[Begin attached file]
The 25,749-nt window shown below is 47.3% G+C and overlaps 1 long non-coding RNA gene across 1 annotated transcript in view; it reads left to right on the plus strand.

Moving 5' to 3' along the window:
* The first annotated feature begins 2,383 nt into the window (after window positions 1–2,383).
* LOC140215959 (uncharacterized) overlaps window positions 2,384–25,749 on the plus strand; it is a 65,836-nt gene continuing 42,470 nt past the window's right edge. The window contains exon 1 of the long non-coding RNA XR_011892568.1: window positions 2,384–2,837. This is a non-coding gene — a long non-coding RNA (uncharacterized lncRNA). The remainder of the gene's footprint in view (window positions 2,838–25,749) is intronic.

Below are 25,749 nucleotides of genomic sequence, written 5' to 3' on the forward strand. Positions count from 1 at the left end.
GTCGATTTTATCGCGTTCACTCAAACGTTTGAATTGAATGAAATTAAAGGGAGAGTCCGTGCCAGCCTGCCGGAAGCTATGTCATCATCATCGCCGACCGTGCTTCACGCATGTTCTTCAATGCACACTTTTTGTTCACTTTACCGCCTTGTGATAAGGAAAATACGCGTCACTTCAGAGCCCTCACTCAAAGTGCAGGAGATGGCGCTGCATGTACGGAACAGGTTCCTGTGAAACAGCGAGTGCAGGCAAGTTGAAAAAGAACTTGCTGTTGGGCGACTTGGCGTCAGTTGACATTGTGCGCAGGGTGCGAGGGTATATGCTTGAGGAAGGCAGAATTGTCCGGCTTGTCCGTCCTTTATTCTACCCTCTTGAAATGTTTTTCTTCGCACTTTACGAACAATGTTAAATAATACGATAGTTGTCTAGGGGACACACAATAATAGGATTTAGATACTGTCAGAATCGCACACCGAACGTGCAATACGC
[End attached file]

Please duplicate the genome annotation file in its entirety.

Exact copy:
The 25,749-nt window shown below is 47.3% G+C and overlaps 1 long non-coding RNA gene across 1 annotated transcript in view; it reads left to right on the plus strand.

Moving 5' to 3' along the window:
* The first annotated feature begins 2,383 nt into the window (after window positions 1–2,383).
* LOC140215959 (uncharacterized) overlaps window positions 2,384–25,749 on the plus strand; it is a 65,836-nt gene continuing 42,470 nt past the window's right edge. The window contains exon 1 of the long non-coding RNA XR_011892568.1: window positions 2,384–2,837. This is a non-coding gene — a long non-coding RNA (uncharacterized lncRNA). The remainder of the gene's footprint in view (window positions 2,838–25,749) is intronic.

Below are 25,749 nucleotides of genomic sequence, written 5' to 3' on the forward strand. Positions count from 1 at the left end.
GTCGATTTTATCGCGTTCACTCAAACGTTTGAATTGAATGAAATTAAAGGGAGAGTCCGTGCCAGCCTGCCGGAAGCTATGTCATCATCATCGCCGACCGTGCTTCACGCATGTTCTTCAATGCACACTTTTTGTTCACTTTACCGCCTTGTGATAAGGAAAATACGCGTCACTTCAGAGCCCTCACTCAAAGTGCAGGAGATGGCGCTGCATGTACGGAACAGGTTCCTGTGAAACAGCGAGTGCAGGCAAGTTGAAAAAGAACTTGCTGTTGGGCGACTTGGCGTCAGTTGACATTGTGCGCAGGGTGCGAGGGTATATGCTTGAGGAAGGCAGAATTGTCCGGCTTGTCCGTCCTTTATTCTACCCTCTTGAAATGTTTTTCTTCGCACTTTACGAACAATGTTAAATAATACGATAGTTGTCTAGGGGACACACAATAATAGGATTTAGATACTGTCAGAATCGCACACCGAACGTGCAATACGC